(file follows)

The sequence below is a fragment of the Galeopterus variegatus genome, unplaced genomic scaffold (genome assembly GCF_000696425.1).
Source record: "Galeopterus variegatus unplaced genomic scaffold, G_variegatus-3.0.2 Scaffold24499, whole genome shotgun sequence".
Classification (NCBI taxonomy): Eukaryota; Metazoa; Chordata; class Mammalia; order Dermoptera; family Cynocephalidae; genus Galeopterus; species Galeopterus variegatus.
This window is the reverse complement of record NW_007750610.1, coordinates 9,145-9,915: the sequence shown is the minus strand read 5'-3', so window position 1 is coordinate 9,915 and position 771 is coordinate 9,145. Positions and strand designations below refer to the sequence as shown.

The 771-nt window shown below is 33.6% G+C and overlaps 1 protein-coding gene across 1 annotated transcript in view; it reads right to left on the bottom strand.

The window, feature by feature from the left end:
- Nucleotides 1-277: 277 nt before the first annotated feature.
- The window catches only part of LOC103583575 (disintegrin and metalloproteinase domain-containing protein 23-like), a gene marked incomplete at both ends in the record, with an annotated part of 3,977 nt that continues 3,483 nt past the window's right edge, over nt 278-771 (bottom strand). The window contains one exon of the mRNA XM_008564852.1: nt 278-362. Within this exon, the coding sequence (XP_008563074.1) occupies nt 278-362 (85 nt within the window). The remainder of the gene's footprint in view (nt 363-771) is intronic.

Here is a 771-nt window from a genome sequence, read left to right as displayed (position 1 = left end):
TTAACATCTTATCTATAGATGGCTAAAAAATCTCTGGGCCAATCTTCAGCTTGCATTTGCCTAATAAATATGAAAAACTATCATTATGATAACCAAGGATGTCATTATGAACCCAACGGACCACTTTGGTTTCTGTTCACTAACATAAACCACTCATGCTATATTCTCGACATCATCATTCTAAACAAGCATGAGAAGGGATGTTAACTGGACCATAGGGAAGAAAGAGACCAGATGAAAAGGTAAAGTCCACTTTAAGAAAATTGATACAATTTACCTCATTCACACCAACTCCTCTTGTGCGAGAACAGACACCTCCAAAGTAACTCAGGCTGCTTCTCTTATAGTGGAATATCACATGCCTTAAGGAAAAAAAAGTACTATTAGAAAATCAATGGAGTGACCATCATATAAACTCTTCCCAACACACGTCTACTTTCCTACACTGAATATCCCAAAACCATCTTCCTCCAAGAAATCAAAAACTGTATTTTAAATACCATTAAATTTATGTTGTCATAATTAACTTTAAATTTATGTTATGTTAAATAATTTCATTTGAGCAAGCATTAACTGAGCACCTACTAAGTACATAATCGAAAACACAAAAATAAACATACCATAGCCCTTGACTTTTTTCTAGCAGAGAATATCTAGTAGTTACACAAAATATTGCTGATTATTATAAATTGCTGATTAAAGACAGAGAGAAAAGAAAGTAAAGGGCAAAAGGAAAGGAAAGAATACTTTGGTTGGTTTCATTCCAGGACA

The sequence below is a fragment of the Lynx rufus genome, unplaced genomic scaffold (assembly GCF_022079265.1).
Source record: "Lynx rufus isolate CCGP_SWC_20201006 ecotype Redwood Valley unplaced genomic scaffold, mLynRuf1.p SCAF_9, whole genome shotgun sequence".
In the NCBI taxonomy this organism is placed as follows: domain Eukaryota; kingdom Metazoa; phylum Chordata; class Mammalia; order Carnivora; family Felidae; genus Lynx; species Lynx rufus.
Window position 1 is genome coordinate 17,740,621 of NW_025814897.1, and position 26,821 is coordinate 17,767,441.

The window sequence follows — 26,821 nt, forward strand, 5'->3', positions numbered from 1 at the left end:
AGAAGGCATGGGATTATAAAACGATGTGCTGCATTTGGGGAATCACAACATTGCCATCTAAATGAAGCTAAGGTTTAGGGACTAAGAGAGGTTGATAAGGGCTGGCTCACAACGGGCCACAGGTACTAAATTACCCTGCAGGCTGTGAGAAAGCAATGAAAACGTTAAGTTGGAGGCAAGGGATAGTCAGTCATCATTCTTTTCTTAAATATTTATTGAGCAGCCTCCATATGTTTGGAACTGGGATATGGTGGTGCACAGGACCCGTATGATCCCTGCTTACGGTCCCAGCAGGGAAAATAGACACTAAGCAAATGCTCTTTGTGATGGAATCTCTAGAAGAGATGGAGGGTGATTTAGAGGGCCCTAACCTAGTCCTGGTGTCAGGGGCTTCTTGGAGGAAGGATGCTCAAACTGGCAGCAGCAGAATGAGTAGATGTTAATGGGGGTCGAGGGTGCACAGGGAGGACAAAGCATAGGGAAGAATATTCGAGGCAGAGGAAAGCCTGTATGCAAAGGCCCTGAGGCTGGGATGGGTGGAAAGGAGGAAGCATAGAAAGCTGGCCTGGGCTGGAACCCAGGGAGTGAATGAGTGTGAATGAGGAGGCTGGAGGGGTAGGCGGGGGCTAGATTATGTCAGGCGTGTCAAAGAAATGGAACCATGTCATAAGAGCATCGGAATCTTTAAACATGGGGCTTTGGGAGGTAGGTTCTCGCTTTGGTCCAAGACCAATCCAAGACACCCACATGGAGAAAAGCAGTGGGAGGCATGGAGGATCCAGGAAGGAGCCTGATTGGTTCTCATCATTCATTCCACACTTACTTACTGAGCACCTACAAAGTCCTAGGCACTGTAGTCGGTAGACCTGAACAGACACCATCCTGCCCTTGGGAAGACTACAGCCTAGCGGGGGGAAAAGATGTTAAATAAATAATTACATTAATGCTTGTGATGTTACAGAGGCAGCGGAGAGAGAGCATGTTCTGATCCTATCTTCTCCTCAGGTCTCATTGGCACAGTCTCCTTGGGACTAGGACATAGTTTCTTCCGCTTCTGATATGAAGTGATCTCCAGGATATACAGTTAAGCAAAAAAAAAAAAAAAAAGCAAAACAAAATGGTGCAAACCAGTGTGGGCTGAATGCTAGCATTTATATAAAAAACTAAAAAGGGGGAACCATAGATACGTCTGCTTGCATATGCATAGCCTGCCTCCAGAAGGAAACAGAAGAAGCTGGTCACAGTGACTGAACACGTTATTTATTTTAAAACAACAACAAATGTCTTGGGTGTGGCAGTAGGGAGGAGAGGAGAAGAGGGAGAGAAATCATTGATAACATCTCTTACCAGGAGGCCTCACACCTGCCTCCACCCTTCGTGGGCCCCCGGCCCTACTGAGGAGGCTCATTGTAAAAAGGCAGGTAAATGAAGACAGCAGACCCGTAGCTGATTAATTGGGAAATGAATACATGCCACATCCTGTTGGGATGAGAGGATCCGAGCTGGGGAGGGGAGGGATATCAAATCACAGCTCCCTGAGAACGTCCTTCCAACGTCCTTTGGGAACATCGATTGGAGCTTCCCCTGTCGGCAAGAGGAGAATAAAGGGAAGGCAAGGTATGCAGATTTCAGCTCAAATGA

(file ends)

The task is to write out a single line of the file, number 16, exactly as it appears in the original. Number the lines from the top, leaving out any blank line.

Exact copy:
AGAAGGCATGGGATTATAAAACGATGTGCTGCATTTGGGGAATCACAACATTGCCATCTAAATGAAGCTAAGGTTTAGGGACTAAGAGAGGTTGATAAGGGCTGGCTCACAACGGGCCACAGGTACTAAATTACCCTGCAGGCTGTGAGAAAGCAATGAAAACGTTAAGTTGGAGGCAAGGGATAGTCAGTCATCATTCTTTTCTTAAATATTTATTGAGCAGCCTCCATATGTTTGGAACTGGGATATGGTGGTGCACAGGACCCGTATGATCCCTGCTTACGGTCCCAGCAGGGAAAATAGACACTAAGCAAATGCTCTTTGTGATGGAATCTCTAGAAGAGATGGAGGGTGATTTAGAGGGCCCTAACCTAGTCCTGGTGTCAGGGGCTTCTTGGAGGAAGGATGCTCAAACTGGCAGCAGCAGAATGAGTAGATGTTAATGGGGGTCGAGGGTGCACAGGGAGGACAAAGCATAGGGAAGAATATTCGAGGCAGAGGAAAGCCTGTATGCAAAGGCCCTGAGGCTGGGATGGGTGGAAAGGAGGAAGCATAGAAAGCTGGCCTGGGCTGGAACCCAGGGAGTGAATGAGTGTGAATGAGGAGGCTGGAGGGGTAGGCGGGGGCTAGATTATGTCAGGCGTGTCAAAGAAATGGAACCATGTCATAAGAGCATCGGAATCTTTAAACATGGGGCTTTGGGAGGTAGGTTCTCGCTTTGGTCCAAGACCAATCCAAGACACCCACATGGAGAAAAGCAGTGGGAGGCATGGAGGATCCAGGAAGGAGCCTGATTGGTTCTCATCATTCATTCCACACTTACTTACTGAGCACCTACAAAGTCCTAGGCACTGTAGTCGGTAGACCTGAACAGACACCATCCTGCCCTTGGGAAGACTACAGCCTAGCGGGGGGAAAAGATGTTAAATAAATAATTACATTAATGCTTGTGATGTTACAGAGGCAGCGGAGAGAGAGCATGTTCTGATCCTATCTTCTCCTCAGGTCTCATTGGCACAGTCTCCTTGGGACTAGGACATAGTTTCTTCCGCTTCTGATATGAAGTGATCTCCAGGATATACAGTTAAGCAAAAAAAAAAAAAAAAAGCAAAACAAAATGGTGCAAACCAGTGTGGGCTGAATGCTAGCATTTATATAAAAAACTAAAAAGGGGGAACCATAGATACGTCTGCTTGCATATGCATAGCCTGCCTCCAGAAGGAAACAGAAGAAGCTGGTCACAGTGACTGAACACGTTATTTATTTTAAAACAACAACAAATGTCTTGGGTGTGGCAGTAGGGAGGAGAGGAGAAGAGGGAGAGAAATCATTGATAACATCTCTTACCAGGAGGCCTCACACCTGCCTCCACCCTTCGTGGGCCCCCGGCCCTACTGAGGAGGCTCATTGTAAAAAGGCAGGTAAATGAAGACAGCAGACCCGTAGCTGATTAATTGGGAAATGAATACATGCCACATCCTGTTGGGATGAGAGGATCCGAGCTGGGGAGGGGAGGGATATCAAATCACAGCTCCCTGAGAACGTCCTTCCAACGTCCTTTGGGAACATCGATTGGAGCTTCCCCTGTCGGCAAGAGGAGAATAAAGGGAAGGCAAGGTATGCAGATTTCAGCTCAAATGA